Another book by Jon Klassen. This time, it is Pulitzer Prize winning poet Ted Kooser providing the words, but visually, House Held Up by Trees is classic Klassen. The 60′s flavoured, flat-toned illustrative style is reminiscent of the much-lauded I Want My Hat Back (minus the bear), while the story is firmly planted in the urban, or suburban, experience. Conveniently, the subject matter is apropos to my previous post on the apparent abandonment of nature and natural imagery in picture books. In a House Held Up By Trees, people do indeed abandon nature (although the illustrations remain gloriously tree-infused), but the great thing about this book, and about nature in general~it finds a way. Trees find a way. Life, in all its exuberance, finds a way, and Kooser & Klassen find a way to make this heroic story of nature exerting itself a stirring, beautiful thing.
As the story begins, a solitary house sits on a foliage-barren landscape. There used to be trees, but the land was cleared for construction, and in the place of the trees, a perfect, green lawn. The man who lives in the house is very proud of his lawn, and he goes to great lengths to ensure that it stays free of sprouts and any of the seeds blowing in from the maple, elm, ash, hackberry woodlands on either side of his property. “Trees are not so easily discouraged, however, and every summer they would send more seeds (with tiny wings and sails) flying his way.’ As the man attends to his lawn year after year, his children play among the trees and thickly woven bushes, smelling the ‘tiny, sweet green flowers’, listening to the ‘footfalls of the animals.’ Sometimes they watch their father mow the lawn.
There is a sad, wistful undertone to the first part of a House Held Up by Trees. As the children mature and move ever closer to leaving home for good, the harder the man works on his lawn, as if a perfect square of green can stave off loneliness. What happened to his wife? It is never stated. Even the children feel a bittersweet sense of loss as they stand in front of the woods next to their father’s house, but too big now to venture into the cool, secret places of their youth. Their ennui is beautifully expressed in the single leaf dangling from the hand of the grown up girl, standing in her flats next to her brother. Unfortunately, my scanner failed to capture the subtle stripes of the girl’s dress (or her flats, or many of the other gorgeous details of Klassen’s gouache and digital illustrations), so you’ll have to imagine this scene, or better yet go and pick up the book.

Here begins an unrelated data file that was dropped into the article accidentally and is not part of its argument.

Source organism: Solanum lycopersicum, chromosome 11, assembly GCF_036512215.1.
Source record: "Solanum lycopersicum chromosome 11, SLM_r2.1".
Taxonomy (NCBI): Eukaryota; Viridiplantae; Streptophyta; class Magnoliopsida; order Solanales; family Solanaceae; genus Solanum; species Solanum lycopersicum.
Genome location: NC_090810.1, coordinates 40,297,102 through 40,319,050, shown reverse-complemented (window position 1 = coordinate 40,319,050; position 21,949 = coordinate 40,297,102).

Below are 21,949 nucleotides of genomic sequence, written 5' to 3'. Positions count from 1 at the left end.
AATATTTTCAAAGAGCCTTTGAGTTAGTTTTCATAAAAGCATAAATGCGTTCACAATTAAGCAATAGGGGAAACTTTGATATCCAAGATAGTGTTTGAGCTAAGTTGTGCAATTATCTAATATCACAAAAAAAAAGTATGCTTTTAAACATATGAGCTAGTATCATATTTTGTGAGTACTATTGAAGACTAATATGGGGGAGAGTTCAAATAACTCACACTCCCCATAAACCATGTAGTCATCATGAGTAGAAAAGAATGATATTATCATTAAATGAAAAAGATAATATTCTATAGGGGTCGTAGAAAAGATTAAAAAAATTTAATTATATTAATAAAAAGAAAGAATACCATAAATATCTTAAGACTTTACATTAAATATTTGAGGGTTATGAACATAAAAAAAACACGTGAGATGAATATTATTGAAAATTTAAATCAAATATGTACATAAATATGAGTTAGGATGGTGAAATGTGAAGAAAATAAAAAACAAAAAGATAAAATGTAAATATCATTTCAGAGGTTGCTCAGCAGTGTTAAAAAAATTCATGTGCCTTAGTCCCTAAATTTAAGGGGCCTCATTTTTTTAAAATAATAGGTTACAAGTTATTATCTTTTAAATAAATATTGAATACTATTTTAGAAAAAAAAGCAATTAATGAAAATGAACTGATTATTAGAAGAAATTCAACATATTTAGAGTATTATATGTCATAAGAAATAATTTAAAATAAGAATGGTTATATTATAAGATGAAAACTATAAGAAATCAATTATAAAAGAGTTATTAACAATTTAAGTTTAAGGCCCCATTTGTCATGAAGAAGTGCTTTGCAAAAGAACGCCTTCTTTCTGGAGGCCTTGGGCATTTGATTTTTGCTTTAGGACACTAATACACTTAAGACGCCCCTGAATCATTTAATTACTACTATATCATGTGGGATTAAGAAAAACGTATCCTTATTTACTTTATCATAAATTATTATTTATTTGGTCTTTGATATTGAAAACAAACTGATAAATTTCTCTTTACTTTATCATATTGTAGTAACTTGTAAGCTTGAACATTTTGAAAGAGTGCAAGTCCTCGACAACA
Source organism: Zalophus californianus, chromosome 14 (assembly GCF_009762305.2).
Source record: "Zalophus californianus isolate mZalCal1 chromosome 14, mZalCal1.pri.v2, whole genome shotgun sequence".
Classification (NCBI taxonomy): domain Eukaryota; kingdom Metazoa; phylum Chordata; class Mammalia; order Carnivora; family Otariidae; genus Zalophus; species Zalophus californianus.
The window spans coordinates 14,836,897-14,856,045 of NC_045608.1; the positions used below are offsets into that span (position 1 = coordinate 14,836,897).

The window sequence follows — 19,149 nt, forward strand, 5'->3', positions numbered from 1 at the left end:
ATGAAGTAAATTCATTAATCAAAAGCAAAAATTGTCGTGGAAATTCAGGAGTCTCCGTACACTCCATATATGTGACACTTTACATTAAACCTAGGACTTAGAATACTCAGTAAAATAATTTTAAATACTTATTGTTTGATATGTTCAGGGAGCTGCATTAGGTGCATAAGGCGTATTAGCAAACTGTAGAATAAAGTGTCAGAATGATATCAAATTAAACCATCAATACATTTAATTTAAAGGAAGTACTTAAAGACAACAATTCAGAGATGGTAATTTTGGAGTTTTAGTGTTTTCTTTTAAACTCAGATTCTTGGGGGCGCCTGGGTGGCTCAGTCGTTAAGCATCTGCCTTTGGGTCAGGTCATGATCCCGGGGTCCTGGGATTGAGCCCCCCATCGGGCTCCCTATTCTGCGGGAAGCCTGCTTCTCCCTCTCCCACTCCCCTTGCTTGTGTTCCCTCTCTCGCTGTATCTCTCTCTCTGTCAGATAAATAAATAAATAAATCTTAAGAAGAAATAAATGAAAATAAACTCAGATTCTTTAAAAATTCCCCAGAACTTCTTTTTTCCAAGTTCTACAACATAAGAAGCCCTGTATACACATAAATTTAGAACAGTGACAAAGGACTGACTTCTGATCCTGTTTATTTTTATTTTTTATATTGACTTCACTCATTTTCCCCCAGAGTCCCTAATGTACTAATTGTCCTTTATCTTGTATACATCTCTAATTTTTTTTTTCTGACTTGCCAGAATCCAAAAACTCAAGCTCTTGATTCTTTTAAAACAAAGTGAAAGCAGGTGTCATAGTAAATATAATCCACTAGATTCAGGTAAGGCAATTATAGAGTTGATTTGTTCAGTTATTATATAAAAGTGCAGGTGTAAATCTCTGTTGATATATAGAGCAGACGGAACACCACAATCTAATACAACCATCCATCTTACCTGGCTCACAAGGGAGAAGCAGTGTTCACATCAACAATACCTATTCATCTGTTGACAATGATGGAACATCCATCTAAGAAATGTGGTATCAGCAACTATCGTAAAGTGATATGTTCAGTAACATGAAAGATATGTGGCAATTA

Time passes, the children move way, and the man leaves his home and his perfect lawn for an apartment in the city. The abandoned house quickly falls into disrepair, as it ‘just didn’t seem like a house where anybody wanted to live.’ And so, without the man to tame the creeping wildness of the land, the wind-swept seeds enter the cracked wood and broken windows of the house. From within and without, the saplings take root and grow, eventually lifting the old man’s home off its foundations.
“The young trees kept it from falling apart, and as they grew bigger and stronger, they held it together as if it was a bird’s nest in the fingers of their branches.”
I am reminded of the television series, Life Without People. In the series, some unknown catastrophe afflicts humankind, knocking everyone off the planet Earth. Within hours, as efforts to control nature come to a halt, the plants move in, or rather, move back. In spite of our efforts to dominate the environment, there is something consoling in the doggedness of nature. When I lived on the third floor of an apartment building, I was surrounded by trees. In the summer, it was easy to imagine myself living in a treehouse, and this sense of being suspended in green was very pleasing to my soul. I felt uplifted, like a house in the trees.
Ted Kooser is one of the United States most highly regarded poets, serving as the Poet Laureate Consultant in Poetry to the Library of Congress from 2004 – 2006. During his second term he won the Pulitzer Prize for his book of poems, Delights & Shadows (Copper Canyon Press, 2004). He is the author of many volumes of poetry, several books of non-fiction, and one other picture book, Bag in the Wind. Mr Kooser lives in Garland, Nebraska.
Jon Klassen is one of the greatest things to happen to children’s picture book illustration since the creation of this blog (ha, just kidding.) Originally from Niagara Falls, Ontario, but currently residing in Los Angeles, the multi-talented artist received Canada’s highest honour, the Governor General’s Award for Cats’ Night Out in 2009, and Klassen’s most recent book, the brilliant I Want My Hat Back, was a New York Times Best Illustrated Children’s Book of 2011. His next book, This is Not My Hat (Candlewick, October 2012), is apparently not a sequel to I Want My Hat Back. Whatever you say, Mr Klassen. You’ve got my attention, if not my hat.
House Held Up By Trees by Ted Kooser, illustrations by Jon Klassen. Candlewick Press, 2012. ISBN: 978-0763651077
I Want My Hat Back by Jon Klassen (Candlewick Press, 2011)
For another book about sort of tree house (this time with a bear), check out The Tree House by Marije Tolman and Ronald Tolman (Lemnisscaat, 2010)